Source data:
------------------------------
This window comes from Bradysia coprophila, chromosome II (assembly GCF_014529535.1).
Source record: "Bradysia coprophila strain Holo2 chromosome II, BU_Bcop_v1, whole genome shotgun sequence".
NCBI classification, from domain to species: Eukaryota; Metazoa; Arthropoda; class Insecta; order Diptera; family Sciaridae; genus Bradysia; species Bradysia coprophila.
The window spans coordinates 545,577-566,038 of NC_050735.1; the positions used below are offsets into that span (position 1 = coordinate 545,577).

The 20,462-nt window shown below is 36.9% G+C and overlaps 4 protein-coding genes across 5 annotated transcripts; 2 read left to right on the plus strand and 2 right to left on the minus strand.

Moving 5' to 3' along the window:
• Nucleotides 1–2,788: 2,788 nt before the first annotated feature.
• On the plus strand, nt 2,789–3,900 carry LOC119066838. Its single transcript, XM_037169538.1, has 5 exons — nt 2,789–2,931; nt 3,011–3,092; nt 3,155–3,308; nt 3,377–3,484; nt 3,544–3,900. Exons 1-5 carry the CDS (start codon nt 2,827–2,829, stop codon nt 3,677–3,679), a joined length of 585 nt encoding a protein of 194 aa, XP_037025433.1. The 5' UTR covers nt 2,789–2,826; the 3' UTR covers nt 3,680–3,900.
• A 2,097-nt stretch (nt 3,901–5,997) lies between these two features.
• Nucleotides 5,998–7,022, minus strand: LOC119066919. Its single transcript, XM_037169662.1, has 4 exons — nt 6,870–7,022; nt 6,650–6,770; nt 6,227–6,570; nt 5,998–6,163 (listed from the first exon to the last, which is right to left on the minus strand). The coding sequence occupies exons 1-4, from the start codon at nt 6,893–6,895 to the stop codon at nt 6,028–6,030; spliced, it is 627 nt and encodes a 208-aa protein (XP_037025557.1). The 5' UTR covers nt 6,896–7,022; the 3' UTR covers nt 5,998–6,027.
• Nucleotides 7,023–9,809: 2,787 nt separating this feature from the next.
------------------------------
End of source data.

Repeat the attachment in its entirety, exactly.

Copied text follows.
This window comes from Bradysia coprophila, chromosome II (assembly GCF_014529535.1).
Source record: "Bradysia coprophila strain Holo2 chromosome II, BU_Bcop_v1, whole genome shotgun sequence".
NCBI classification, from domain to species: Eukaryota; Metazoa; Arthropoda; class Insecta; order Diptera; family Sciaridae; genus Bradysia; species Bradysia coprophila.
The window spans coordinates 545,577-566,038 of NC_050735.1; the positions used below are offsets into that span (position 1 = coordinate 545,577).

The 20,462-nt window shown below is 36.9% G+C and overlaps 4 protein-coding genes across 5 annotated transcripts; 2 read left to right on the plus strand and 2 right to left on the minus strand.

Moving 5' to 3' along the window:
• Nucleotides 1–2,788: 2,788 nt before the first annotated feature.
• On the plus strand, nt 2,789–3,900 carry LOC119066838. Its single transcript, XM_037169538.1, has 5 exons — nt 2,789–2,931; nt 3,011–3,092; nt 3,155–3,308; nt 3,377–3,484; nt 3,544–3,900. Exons 1-5 carry the CDS (start codon nt 2,827–2,829, stop codon nt 3,677–3,679), a joined length of 585 nt encoding a protein of 194 aa, XP_037025433.1. The 5' UTR covers nt 2,789–2,826; the 3' UTR covers nt 3,680–3,900.
• A 2,097-nt stretch (nt 3,901–5,997) lies between these two features.
• Nucleotides 5,998–7,022, minus strand: LOC119066919. Its single transcript, XM_037169662.1, has 4 exons — nt 6,870–7,022; nt 6,650–6,770; nt 6,227–6,570; nt 5,998–6,163 (listed from the first exon to the last, which is right to left on the minus strand). The coding sequence occupies exons 1-4, from the start codon at nt 6,893–6,895 to the stop codon at nt 6,028–6,030; spliced, it is 627 nt and encodes a 208-aa protein (XP_037025557.1). The 5' UTR covers nt 6,896–7,022; the 3' UTR covers nt 5,998–6,027.
• Nucleotides 7,023–9,809: 2,787 nt separating this feature from the next.